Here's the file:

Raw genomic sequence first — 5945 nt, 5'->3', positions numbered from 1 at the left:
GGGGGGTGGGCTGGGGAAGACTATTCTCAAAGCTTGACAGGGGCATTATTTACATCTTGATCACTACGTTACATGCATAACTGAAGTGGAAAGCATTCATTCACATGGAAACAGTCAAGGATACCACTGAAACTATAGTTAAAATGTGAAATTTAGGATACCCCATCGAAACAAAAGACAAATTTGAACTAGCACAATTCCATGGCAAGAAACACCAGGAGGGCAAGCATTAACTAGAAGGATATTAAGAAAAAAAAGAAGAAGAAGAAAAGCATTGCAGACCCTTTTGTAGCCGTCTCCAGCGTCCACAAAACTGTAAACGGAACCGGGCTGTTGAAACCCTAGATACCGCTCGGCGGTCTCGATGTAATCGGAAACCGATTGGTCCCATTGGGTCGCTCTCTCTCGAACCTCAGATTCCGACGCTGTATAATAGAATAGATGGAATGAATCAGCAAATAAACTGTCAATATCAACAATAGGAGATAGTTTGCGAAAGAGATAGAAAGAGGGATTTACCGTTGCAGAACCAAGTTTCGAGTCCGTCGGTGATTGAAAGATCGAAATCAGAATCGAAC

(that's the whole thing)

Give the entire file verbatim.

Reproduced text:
Raw genomic sequence first — 5945 nt, 5'->3', positions numbered from 1 at the left:
GGGGGGTGGGCTGGGGAAGACTATTCTCAAAGCTTGACAGGGGCATTATTTACATCTTGATCACTACGTTACATGCATAACTGAAGTGGAAAGCATTCATTCACATGGAAACAGTCAAGGATACCACTGAAACTATAGTTAAAATGTGAAATTTAGGATACCCCATCGAAACAAAAGACAAATTTGAACTAGCACAATTCCATGGCAAGAAACACCAGGAGGGCAAGCATTAACTAGAAGGATATTAAGAAAAAAAAGAAGAAGAAGAAAAGCATTGCAGACCCTTTTGTAGCCGTCTCCAGCGTCCACAAAACTGTAAACGGAACCGGGCTGTTGAAACCCTAGATACCGCTCGGCGGTCTCGATGTAATCGGAAACCGATTGGTCCCATTGGGTCGCTCTCTCTCGAACCTCAGATTCCGACGCTGTATAATAGAATAGATGGAATGAATCAGCAAATAAACTGTCAATATCAACAATAGGAGATAGTTTGCGAAAGAGATAGAAAGAGGGATTTACCGTTGCAGAACCAAGTTTCGAGTCCGTCGGTGATTGAAAGATCGAAATCAGAATCGAAC